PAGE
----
Thus, your sentence is CVS, or computer vision syndrome.
Tired eyes and blurry vision are but two symptoms of what is now recognized as a broader problem called "computer vision syndrome." As computer use continues to rise, so do cases of CVS. A recent research showed that nearly 90% of employees who work with computers for more than three hours a day suffer from some form of eye trouble.
CVS has a host of causes, from improper lighting, screen glare, and an ill-adapted workspace, to poor posture and glasses or contact lenses with incorrect prescriptions, according to Kent M. Daum, O.D., Ph.D., of the School of Optometry of the University of Alabama, Birmingham. Infrequent blinking is another culprit. We blink to keep the eyes lubricated, explains Daum. When staring at a computer screen, we blink less, so the eyes become dry. And the more we concentrate, the less we blink, so casually surfing the Web may be easier on the eyes than focused work, he says. Also, deficiencies of vitamin A may cause severe eye dryness, so be sure to get enough.
While CVS has not yet been shown to damage vision, there is no need to put up with its uncomfortable symptoms. Proper workspace ergonomics, frequent breaks from the computer, and eye drops are easy solutions that work. (When choosing eye drops, stay away from those containing phenylephrine or other whitening agents that can worsen symptoms over time.)
Dimming the lights in the workspace can also reduce eye fatigue. "The eye adjusts to the relatively dim computer screen. If you have a brightly lit office, whenever you look away from the screen, your eyes have to adjust to that brighter light, which can lead to eye fatigue," Daum explains.
In addition, Judith Lasater, Ph.D., author of Relax and Renew: Restful Yoga for Stressful Times (Rodmell, 1995), recommends adjusting the computer so that the eyes rest at the level just below the tips of the ears; this will put the head in a more relaxed, comfortable position. She also says to pull your shoulder blades down, "like tucking in a shirt," for a long back and open chest.To release overall tension (which she feels contributes to eye distress), Lasater suggests a version of Savasana (Corpse Pose) tailored for the eyes. Lie down in Savasana with a stack of several books lying nearby on the floor by the top of your head. Place either a five-pound bag of rice or some sandbags halfway on the books and halfway on your forehead. Relax for 15 minutes. This will help the muscles in the head to loosen and relax.Most beginning students will tell you they got into yoga to alleviate back pain, relieve stress, or become more flexible—fairly simple responses. I started my own practice after reading that yoga asanas are the best form of exercise ever devised; that belief kept me going for several years.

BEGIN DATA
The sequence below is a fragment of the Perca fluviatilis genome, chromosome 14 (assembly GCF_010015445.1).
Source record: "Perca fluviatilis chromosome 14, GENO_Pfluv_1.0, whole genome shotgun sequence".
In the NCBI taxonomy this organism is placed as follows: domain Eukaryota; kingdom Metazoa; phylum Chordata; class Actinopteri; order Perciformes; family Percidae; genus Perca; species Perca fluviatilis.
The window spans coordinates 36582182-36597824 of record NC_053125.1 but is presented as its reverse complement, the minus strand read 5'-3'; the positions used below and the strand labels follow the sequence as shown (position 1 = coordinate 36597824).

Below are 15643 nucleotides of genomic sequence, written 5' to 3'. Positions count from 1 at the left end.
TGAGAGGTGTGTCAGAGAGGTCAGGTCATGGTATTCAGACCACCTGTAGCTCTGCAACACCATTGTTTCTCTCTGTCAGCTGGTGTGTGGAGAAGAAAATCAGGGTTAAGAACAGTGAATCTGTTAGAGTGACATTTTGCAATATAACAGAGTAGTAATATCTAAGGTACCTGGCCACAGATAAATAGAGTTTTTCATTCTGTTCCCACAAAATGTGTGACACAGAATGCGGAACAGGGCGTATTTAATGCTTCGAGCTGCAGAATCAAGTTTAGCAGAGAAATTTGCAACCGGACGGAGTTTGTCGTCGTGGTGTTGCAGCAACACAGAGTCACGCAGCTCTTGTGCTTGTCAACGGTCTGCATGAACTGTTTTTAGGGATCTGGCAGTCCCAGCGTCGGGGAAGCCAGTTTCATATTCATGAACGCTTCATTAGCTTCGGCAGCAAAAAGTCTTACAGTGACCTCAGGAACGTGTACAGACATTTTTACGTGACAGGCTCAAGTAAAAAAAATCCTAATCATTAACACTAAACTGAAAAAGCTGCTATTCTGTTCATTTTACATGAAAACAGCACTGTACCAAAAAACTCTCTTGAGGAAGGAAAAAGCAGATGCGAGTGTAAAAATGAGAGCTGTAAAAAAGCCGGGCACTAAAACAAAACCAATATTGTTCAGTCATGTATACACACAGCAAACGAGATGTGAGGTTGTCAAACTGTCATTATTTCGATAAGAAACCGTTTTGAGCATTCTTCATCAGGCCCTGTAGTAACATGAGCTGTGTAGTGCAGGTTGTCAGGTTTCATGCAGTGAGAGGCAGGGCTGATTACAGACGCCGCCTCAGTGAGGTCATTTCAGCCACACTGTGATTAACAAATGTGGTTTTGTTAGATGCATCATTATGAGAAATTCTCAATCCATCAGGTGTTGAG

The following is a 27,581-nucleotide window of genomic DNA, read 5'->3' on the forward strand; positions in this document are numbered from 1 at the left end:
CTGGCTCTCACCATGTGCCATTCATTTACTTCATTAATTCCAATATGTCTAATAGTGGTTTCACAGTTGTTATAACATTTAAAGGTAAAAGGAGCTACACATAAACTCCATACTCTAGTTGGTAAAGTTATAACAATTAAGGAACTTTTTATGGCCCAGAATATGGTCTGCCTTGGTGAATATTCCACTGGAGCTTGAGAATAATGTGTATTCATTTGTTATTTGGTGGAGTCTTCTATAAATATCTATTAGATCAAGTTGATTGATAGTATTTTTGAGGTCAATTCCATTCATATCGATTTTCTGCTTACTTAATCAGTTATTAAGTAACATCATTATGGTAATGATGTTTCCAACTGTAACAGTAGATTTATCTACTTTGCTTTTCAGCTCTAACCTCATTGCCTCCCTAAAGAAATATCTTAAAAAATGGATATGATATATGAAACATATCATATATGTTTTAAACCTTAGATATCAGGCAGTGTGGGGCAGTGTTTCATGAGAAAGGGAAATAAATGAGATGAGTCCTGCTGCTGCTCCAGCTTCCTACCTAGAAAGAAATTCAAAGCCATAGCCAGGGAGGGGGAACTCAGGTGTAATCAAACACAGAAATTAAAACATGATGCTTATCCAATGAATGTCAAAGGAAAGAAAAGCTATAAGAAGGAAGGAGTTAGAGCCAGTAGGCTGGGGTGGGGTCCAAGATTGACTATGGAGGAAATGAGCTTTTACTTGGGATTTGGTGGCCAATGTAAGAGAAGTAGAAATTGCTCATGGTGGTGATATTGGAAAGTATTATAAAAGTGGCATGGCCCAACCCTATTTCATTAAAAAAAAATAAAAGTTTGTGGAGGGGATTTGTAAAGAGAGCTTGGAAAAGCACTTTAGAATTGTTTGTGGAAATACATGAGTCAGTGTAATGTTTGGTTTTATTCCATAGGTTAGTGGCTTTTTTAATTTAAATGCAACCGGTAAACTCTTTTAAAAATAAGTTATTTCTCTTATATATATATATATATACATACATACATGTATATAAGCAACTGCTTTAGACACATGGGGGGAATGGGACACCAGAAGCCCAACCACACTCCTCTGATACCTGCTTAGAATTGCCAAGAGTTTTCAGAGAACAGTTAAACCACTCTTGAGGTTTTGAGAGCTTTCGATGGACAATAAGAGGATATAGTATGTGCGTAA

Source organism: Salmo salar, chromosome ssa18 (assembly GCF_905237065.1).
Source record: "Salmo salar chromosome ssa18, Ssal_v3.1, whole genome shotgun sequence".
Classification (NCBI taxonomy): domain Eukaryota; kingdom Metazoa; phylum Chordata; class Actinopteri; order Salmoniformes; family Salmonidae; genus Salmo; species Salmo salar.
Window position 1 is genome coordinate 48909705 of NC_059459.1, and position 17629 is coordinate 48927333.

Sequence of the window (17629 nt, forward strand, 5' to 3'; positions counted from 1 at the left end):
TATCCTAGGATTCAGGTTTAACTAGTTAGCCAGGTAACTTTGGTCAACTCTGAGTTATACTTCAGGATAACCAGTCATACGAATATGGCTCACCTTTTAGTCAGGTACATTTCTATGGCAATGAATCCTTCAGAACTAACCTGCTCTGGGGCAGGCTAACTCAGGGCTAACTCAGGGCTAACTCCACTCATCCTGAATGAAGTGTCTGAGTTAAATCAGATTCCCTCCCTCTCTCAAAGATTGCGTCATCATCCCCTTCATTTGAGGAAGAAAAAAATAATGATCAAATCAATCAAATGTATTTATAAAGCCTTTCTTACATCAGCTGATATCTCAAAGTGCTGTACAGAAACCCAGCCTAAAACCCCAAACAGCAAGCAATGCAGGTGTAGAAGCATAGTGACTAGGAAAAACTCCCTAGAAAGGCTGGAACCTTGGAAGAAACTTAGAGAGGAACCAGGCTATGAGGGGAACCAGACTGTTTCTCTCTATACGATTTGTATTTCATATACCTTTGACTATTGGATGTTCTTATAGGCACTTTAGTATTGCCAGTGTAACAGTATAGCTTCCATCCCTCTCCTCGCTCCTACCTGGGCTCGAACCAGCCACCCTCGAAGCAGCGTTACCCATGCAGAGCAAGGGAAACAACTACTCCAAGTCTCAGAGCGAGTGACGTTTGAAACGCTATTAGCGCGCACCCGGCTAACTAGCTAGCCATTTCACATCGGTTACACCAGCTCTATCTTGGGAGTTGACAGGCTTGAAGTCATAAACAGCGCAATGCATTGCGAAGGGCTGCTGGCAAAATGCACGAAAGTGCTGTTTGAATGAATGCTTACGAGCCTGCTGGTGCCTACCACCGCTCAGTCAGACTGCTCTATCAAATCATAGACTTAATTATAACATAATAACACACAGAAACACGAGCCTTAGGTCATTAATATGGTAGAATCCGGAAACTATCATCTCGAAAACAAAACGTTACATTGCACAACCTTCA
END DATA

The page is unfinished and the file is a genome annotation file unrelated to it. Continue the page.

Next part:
But the reasons you practice might not be as straightforward as they seem. It's entirely possible that after closely examining your innermost motives, you'll find nothing more than a hankering for looser hamstrings—but don't bet on it. Yoga is full of surprising twists and turns.
It's no secret that we often do things for reasons we're totally unaware of; sometimes our unconscious motives become clear only after a good deal of self-reflection. So it's important to realize that questioning the intent of our practice inevitably leads us to inquire about the meaning of our life as well. We could just as pertinently ask: Why am I really alive?
At the outset, it's natural to assume that our practice and our life are totally separate, that we practice for an hour or so a day and then forget about it. But after a while, the two inevitably begin to merge. As Sri Aurobindo, the great 20th-century Indian sage and progenitor of Integral Yoga, reminds us, "All life is yoga."
We may have been gifted with the life-enhancing tool of yoga, but for what reason? The clue is in the Sanskrit word yoga itself, which as you no doubt have heard means "union." For our purposes, though, it might be better to define it as "wholeness," a word etymologically related to both healthy and holy. So why do we really practice yoga? Because life wants us to be whole in the widest and truest sense of the word... An uplifting blend of spiritual and physical practices, this yoga style incorporates movement, dynamic breathing techniques, meditation, and the chanting of mantras, such as Sat nam ("I am truth"). The goal is to build physical vitality and increase consciousness.
BASIC PRINCIPLES: Using sound, breath, and posture, Kundalini Yoga aims to develop spiritual awareness by freeing the serpent power (kundalini) that is coiled in the base of the spine and drawing it upward through the seven chakras.
WHO FOUNDED IT: Kundalini Yoga has its roots in the Tantric Yoga tradition, which dates back to the eighth century. In 1969, Sikh leader Yogi Bhajan (born in 1929) brought the practice to North America.
WHERE TO DO IT: Kundalini's spiritual center is the 3HO (Healthy, Happy, Holy) Foundation in Espanola, New Mexico; the foundation oversees 300 centers worldwide.
SIDE BUSINESS: The Yogi Tea Company (www.yogitea.com) sells a complete line of medicinal and healing teas.
TEACHERS TO KNOW: Gurmukh Kaur Khalsa, Shanti Kaur Khalsa, Shakta Kaur Khalsa.